Yearling With Stick, by Charles Wood

My coyotes rendezvous daily around dusk in the same place and have been doing so for the four years I’ve been watching them. They don’t all arrive there at the same time. I’ve often seen one or two family members waiting for others to show up. Once all are together and joyful greetings exchanged, the pack trots away together. I’ve seen some wait for two hours and more, sitting or ambling around. While waiting for each other, I’ve never seen them hunt. The time they spend waiting looks pretty boring for them.

The yearling in the video is passing time by walking around with a stick in its mouth. In the distance to camera right, humans jog and bicycle until it’s time for them to meet up with friends and family for the evening. For humans and coyotes, social contexts are essential.

Individually, coyotes eat small prey and consequently could exist as solitary hunters. Yet coyote food security comes from holding territory and a solitary coyote can’t hold territory. A coyote couple can; and a coyote couple can only raise a family by holding territory. Within that territory, coyote family members don’t depend on group hunts to get food. However coyote families do depend on family members to hold territory. Without family there is no territory and without territory there is no food security for coyotes. Family is food security for coyotes and territory is family.

Within the bond of a coyote couple rests their food security. It is no wonder that a Chicago coyote study researcher has noted no cases of coyote divorce. My Mom and Dad coyotes fundamentally know that eating has been really good since they met, just as good as when they lived back in the homes of their respective parents. In essence, they are each other’s promised land, they are an abundance to each other that only death can put asunder.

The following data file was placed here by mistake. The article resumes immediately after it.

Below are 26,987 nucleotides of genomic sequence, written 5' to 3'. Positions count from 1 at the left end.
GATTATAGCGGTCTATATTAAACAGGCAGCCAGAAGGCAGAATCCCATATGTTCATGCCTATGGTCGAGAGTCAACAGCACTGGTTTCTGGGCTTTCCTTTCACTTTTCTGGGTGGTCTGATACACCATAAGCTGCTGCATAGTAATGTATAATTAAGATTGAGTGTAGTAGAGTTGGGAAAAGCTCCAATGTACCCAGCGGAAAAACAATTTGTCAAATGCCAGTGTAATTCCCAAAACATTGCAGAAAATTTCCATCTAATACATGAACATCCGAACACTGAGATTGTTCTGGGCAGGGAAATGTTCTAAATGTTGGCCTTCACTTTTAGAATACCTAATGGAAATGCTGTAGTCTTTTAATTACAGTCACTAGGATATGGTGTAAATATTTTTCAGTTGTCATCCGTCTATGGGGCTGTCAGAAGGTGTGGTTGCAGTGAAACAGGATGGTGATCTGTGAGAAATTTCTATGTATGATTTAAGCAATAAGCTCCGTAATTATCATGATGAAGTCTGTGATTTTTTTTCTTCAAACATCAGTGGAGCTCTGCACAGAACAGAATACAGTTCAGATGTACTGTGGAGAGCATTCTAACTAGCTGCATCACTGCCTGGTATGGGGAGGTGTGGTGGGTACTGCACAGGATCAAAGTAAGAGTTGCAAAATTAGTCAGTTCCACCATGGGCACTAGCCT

Still in its own parents promised land, the yearling was at a comfortable distance from me. It didn’t feel its territory was being compromised and didn’t need to defend it. Its backward glance at me confirmed that I was staying put and that it could keep walking around with its stick.

3 Comments (+add yours?)

  1. yipps
    Aug 26, 2012 @ 21:20:20

    Hi Charles —

    This is a fabulous posting! Your idea about social context is fascinating and seems right on!! Thank you for posting this! I, too, have observed this waiting behavior, though, from what I have seen, sometimes the “early bird” seems to engage in some appetizers before the others arrive, and/or a shorter circular trek alone before meeting up with the others!


  2. webmaster - SaveSutro
    Aug 27, 2012 @ 09:11:57

    That’s a great post. There’s something about pair-bonding that has a universal appeal… and that youngster with the stick reminds me of a dog I once knew. It collected sticks and brought them on walks, sometimes dropping the one it carried in favor of a larger or more interesting one.


  3. Charles Wood
    Aug 29, 2012 @ 23:45:06

    Thank you SaveSutro. The coyote pair bond and its in-severability from food and territory is profound, though those aspects of that bond aren’t the whole story. I should have also somehow included that coyote females with nursing pups are dependent on their males for food and that the parents share equally in child rearing. It makes sense to me to see yearlings participate in child care in that those are evidently learned skills to some extent. From watching my coyotes I’ve learned a lot about what it means to be a social species.


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